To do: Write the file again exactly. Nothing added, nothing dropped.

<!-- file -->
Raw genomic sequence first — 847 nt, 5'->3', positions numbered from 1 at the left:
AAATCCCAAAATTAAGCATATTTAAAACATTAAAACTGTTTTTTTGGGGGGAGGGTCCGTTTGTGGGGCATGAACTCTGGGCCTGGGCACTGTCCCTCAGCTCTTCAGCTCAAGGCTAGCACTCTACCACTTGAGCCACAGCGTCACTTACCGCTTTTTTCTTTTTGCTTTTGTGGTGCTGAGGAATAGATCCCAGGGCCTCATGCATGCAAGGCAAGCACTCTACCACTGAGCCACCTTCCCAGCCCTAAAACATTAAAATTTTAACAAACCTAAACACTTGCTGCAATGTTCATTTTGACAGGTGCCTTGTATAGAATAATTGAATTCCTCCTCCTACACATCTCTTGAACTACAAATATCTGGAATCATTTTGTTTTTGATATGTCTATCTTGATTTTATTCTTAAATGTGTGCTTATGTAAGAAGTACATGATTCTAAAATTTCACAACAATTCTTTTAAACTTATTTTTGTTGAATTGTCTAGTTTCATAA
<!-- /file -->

Raw genomic sequence first — 847 nt, 5'->3', positions numbered from 1 at the left:
AAATCCCAAAATTAAGCATATTTAAAACATTAAAACTGTTTTTTTGGGGGGAGGGTCCGTTTGTGGGGCATGAACTCTGGGCCTGGGCACTGTCCCTCAGCTCTTCAGCTCAAGGCTAGCACTCTACCACTTGAGCCACAGCGTCACTTACCGCTTTTTTCTTTTTGCTTTTGTGGTGCTGAGGAATAGATCCCAGGGCCTCATGCATGCAAGGCAAGCACTCTACCACTGAGCCACCTTCCCAGCCCTAAAACATTAAAATTTTAACAAACCTAAACACTTGCTGCAATGTTCATTTTGACAGGTGCCTTGTATAGAATAATTGAATTCCTCCTCCTACACATCTCTTGAACTACAAATATCTGGAATCATTTTGTTTTTGATATGTCTATCTTGATTTTATTCTTAAATGTGTGCTTATGTAAGAAGTACATGATTCTAAAATTTCACAACAATTCTTTTAAACTTATTTTTGTTGAATTGTCTAGTTTCATAA